26 Percent Of Nonhuman Primates Lost Pregnancies Despite Not Showing Symptoms
By AJ Cheline
Research from several institutions, including the California National Primate Research Center at UC Davis, suggests that more women could be losing their pregnancies to the Zika virus without knowing they are infected.
The study, published in Nature Medicine July 2, found 26 percent of nonhuman primates infected with Zika during early stages of pregnancy experienced miscarriage or stillbirth even though the animals showed few signs of infection.
Non-human primates such as these Rhesus macaques have similar brain development and reproductive physiology to humans, making them a good model to study Zika virus infection. (Photo by K. West, CNPRC)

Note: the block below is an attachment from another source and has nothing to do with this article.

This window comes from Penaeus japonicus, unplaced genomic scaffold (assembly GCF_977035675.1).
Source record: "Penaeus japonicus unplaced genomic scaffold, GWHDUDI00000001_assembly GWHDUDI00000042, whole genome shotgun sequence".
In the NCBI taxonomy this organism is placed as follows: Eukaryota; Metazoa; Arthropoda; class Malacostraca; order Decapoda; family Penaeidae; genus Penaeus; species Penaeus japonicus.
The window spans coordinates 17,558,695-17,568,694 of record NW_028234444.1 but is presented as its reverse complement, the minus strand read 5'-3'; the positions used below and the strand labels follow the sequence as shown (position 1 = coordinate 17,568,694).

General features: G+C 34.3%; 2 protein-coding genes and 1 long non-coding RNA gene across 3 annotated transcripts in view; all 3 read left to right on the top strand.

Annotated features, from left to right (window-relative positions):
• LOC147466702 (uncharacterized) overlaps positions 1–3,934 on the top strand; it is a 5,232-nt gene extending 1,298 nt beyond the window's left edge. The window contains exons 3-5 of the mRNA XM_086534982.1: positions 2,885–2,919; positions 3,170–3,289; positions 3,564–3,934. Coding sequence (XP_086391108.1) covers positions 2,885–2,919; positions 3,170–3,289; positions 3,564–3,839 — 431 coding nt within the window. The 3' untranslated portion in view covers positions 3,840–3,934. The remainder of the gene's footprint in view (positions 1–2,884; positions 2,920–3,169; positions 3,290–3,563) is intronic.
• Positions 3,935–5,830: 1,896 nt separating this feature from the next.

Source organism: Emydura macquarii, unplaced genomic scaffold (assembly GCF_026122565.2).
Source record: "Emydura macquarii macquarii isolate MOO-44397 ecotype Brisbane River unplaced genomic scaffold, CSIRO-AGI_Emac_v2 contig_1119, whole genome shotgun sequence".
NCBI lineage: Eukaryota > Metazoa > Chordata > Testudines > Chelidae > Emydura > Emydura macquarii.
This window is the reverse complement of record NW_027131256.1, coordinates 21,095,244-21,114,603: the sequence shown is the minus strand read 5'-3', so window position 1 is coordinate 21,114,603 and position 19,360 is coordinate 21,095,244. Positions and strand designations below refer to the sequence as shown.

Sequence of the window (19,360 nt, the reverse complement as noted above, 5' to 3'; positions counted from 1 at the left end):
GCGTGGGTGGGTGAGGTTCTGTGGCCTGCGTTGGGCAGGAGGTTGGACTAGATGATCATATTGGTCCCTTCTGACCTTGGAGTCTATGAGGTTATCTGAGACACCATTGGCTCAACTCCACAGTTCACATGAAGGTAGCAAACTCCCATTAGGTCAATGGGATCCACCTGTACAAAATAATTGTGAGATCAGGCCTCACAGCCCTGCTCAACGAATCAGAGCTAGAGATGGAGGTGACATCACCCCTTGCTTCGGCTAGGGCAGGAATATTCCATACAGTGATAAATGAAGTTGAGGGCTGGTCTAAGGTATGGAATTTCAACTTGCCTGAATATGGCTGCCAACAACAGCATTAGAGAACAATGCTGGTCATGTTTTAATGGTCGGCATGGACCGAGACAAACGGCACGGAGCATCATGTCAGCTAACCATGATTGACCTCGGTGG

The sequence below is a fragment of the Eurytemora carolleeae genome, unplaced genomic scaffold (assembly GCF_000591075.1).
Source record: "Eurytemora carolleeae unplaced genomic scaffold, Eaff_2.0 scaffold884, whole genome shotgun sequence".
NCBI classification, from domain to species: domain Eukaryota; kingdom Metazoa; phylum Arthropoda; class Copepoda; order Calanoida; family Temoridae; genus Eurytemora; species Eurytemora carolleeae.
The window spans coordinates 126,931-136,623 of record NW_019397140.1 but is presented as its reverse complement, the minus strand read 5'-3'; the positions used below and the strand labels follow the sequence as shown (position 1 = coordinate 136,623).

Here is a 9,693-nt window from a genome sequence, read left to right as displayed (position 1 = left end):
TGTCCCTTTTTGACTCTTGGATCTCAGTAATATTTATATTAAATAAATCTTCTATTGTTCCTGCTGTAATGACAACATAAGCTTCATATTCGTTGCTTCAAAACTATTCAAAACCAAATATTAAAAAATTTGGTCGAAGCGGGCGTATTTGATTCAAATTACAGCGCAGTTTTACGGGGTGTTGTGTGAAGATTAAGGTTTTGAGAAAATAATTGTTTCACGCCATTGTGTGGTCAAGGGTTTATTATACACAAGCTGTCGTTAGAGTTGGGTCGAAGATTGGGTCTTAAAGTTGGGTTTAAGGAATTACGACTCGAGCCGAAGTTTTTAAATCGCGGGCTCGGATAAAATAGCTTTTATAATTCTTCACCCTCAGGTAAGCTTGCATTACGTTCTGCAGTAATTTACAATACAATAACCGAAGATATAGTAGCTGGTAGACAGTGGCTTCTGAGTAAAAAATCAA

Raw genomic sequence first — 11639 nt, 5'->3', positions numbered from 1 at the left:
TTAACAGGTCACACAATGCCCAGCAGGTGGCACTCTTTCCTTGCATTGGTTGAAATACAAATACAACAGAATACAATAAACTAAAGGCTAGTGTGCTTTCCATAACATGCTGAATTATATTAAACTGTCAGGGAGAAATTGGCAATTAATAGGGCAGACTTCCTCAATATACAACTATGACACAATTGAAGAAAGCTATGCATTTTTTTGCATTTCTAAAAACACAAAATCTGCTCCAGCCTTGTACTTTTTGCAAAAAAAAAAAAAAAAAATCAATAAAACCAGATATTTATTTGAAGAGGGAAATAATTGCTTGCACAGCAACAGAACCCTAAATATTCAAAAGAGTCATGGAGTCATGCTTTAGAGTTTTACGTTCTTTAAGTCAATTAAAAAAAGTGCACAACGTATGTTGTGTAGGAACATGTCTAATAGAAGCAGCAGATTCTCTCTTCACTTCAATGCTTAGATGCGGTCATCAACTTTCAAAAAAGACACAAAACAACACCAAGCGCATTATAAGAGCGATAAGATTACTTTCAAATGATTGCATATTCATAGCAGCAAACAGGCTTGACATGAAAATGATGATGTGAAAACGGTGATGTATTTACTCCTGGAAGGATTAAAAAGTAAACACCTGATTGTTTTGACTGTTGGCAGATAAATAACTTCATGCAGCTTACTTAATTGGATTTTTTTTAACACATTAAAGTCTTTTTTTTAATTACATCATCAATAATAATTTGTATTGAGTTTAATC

By Pat Bailey
Hannah Laurence, a third-year student in the UC Davis School of Veterinary Medicine and a Howard Hughes Medical Institute fellow, had the privilege of doing biomedical research during the past year in the laboratory of Professor Jeff Kieft at the University of Colorado School of Medicine.
UC Davis veterinary student Hannah Laurence studied Zika virus through a HHMI fellowship.
Recently, the Kieft lab announced in the journal Science discovery of the molecular process used by the Zika virus to “hijack” the cells that it infects and potentially how the virus makes molecules that are directly linked to disease.